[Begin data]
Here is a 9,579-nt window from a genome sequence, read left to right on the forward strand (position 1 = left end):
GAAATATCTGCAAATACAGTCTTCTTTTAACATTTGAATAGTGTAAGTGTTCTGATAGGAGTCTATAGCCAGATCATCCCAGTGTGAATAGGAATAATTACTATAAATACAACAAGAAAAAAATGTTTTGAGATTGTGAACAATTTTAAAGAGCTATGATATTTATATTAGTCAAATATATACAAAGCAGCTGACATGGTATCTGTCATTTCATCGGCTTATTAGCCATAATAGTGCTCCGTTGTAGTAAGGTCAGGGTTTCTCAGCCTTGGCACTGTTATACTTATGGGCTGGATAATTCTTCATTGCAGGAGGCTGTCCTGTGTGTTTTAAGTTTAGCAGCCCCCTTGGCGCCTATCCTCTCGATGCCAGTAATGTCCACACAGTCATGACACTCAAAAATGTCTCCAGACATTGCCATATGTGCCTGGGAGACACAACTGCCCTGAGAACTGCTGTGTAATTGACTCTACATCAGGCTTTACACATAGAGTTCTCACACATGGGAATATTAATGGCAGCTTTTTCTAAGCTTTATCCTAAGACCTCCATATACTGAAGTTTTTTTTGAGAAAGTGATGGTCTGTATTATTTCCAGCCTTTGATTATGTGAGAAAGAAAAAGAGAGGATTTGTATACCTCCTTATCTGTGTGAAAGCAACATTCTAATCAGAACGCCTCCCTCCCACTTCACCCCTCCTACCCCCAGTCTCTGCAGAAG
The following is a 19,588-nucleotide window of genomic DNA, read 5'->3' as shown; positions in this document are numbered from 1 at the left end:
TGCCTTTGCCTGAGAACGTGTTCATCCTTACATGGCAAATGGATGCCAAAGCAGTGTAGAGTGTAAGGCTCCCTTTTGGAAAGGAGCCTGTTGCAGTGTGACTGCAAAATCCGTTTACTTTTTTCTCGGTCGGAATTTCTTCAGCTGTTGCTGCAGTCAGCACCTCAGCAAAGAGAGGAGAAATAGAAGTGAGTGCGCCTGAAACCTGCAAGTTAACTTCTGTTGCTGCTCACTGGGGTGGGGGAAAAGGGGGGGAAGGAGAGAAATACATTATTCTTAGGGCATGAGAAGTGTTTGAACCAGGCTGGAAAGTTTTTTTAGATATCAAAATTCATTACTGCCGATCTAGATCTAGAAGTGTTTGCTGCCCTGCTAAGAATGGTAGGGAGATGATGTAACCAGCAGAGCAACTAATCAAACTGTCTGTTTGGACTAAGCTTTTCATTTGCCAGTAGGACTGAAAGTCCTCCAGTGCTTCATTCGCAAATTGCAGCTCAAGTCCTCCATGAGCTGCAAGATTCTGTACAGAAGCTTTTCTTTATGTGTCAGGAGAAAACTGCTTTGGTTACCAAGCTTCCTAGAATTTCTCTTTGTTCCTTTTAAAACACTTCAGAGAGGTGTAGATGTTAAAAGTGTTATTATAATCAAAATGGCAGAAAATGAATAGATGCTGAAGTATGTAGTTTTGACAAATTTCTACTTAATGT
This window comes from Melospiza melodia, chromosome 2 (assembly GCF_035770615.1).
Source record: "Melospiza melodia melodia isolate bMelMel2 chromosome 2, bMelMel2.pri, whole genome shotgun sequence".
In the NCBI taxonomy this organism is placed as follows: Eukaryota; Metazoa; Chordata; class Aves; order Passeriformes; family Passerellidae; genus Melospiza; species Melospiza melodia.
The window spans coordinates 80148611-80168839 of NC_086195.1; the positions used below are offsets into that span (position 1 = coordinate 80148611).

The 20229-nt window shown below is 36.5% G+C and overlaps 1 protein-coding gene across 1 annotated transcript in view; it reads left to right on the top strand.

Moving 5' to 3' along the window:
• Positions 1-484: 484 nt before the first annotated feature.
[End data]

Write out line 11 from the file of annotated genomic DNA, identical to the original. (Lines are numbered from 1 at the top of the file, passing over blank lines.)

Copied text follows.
• Positions 1-484: 484 nt before the first annotated feature.